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PLoS Pathog. 2014 Apr 17;10(4):e1004074. doi: 10.1371/journal.ppat.1004074. eCollection 2014 Apr.

The apical complex provides a regulated gateway for secretion of invasion factors in Toxoplasma.

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School of Botany, The University of Melbourne, Parkville, Victoria, Australia.
Research School of Biology, Australian National University, Canberra, Australian Capital Territory, Australia.
Biological Optical Microscopy Platform, The University of Melbourne, Parkville, Victoria, Australia.
Advanced Microscopy Facility, The University of Melbourne, Parkville, Victoria, Australia.
Department of Biochemistry and Molecular Biology, Bio21 Molecular Science and Biotechnology Institute, and Australian Research Council Centre of Excellence for Coherent X-ray Science, The University of Melbourne, Parkville, Victoria, Australia.
School of Botany, The University of Melbourne, Parkville, Victoria, Australia; Department of Biochemistry, University of Cambridge, Cambridge, United Kingdom.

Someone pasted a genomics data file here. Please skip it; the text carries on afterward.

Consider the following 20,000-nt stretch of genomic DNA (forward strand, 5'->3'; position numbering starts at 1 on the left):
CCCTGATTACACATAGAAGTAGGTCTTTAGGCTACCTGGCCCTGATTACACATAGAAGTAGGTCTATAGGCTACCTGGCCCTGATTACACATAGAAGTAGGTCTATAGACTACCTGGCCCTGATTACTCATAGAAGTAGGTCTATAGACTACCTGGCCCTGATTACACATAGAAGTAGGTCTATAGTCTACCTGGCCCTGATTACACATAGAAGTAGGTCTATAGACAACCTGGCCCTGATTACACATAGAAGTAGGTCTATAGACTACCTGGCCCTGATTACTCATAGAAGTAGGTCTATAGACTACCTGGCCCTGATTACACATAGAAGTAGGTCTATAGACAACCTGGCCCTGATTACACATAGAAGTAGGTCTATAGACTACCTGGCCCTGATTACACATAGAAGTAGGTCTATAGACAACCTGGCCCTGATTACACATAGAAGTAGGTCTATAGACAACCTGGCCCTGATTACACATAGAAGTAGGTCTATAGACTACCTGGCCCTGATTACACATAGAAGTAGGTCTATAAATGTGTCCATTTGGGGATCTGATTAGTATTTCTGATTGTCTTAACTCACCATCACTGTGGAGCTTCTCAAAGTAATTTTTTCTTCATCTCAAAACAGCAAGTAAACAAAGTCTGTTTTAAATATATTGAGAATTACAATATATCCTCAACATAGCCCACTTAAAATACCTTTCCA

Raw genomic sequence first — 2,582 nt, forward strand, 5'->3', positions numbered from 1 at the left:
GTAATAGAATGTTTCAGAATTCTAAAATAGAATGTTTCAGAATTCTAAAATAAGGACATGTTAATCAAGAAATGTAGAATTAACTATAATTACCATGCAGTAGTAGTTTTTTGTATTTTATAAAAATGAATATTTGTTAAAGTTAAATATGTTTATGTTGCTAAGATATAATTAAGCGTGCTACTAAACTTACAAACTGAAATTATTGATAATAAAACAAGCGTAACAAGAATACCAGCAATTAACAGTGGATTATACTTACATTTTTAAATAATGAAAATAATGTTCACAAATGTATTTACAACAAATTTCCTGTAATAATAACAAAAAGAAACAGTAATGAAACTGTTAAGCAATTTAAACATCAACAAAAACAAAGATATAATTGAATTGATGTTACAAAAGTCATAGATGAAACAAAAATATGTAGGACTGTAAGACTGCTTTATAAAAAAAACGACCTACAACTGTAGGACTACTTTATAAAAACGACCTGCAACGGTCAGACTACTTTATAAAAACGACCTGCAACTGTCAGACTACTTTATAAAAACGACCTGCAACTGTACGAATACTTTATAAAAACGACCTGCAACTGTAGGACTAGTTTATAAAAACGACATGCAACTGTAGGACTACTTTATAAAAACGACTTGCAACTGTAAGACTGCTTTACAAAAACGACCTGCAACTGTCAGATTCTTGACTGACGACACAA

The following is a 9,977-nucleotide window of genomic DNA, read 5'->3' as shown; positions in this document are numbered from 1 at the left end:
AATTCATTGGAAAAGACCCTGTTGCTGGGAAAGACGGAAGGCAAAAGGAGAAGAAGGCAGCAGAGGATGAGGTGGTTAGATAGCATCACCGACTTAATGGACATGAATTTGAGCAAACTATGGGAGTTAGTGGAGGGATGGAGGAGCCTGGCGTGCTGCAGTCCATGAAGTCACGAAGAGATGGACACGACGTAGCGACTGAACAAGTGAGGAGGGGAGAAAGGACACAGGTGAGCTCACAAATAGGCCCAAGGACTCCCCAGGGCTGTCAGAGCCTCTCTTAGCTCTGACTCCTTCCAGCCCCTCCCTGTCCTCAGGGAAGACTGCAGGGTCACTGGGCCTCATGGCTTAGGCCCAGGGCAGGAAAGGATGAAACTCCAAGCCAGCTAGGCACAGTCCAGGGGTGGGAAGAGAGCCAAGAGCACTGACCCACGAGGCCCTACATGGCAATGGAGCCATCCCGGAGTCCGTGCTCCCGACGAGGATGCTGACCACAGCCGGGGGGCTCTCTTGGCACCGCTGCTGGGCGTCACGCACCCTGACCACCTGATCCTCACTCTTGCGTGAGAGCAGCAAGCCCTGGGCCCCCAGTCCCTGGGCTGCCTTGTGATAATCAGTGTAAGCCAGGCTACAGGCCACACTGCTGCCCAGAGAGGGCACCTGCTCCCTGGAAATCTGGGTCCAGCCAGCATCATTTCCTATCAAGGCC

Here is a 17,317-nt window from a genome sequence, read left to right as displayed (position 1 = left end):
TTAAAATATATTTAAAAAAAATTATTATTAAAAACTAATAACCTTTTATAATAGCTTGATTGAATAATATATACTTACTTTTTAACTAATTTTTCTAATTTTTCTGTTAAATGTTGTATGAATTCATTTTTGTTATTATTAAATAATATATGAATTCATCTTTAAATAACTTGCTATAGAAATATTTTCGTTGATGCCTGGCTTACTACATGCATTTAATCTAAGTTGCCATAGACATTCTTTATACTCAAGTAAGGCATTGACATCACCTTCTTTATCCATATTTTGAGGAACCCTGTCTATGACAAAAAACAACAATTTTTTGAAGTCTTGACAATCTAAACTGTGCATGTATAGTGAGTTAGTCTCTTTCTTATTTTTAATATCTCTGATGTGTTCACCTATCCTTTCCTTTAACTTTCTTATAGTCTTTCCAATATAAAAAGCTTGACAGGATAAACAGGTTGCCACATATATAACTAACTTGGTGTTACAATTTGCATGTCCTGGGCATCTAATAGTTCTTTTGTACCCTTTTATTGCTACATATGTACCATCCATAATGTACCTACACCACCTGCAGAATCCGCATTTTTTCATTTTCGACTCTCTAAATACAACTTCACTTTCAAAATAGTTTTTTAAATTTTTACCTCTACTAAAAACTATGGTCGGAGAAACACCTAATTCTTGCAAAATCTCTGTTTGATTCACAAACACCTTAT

The apical complex is the definitive cell structure of phylum Apicomplexa, and is the focus of the events of host cell penetration and the establishment of intracellular parasitism. Despite the importance of this structure, its molecular composition is relatively poorly known and few studies have experimentally tested its functions. We have characterized a novel Toxoplasma gondii protein, RNG2, that is located at the apical polar ring--the common structural element of apical complexes. During cell division, RNG2 is first recruited to centrosomes immediately after their duplication, confirming that assembly of the new apical complex commences as one of the earliest events of cell replication. RNG2 subsequently forms a ring, with the carboxy- and amino-termini anchored to the apical polar ring and mobile conoid, respectively, linking these two structures. Super-resolution microscopy resolves these two termini, and reveals that RNG2 orientation flips during invasion when the conoid is extruded. Inducible knockdown of RNG2 strongly inhibits host cell invasion. Consistent with this, secretion of micronemes is prevented in the absence of RNG2. This block, however, can be fully or partially overcome by exogenous stimulation of calcium or cGMP signaling pathways, respectively, implicating the apical complex directly in these signaling events. RNG2 demonstrates for the first time a role for the apical complex in controlling secretion of invasion factors in this important group of parasites.

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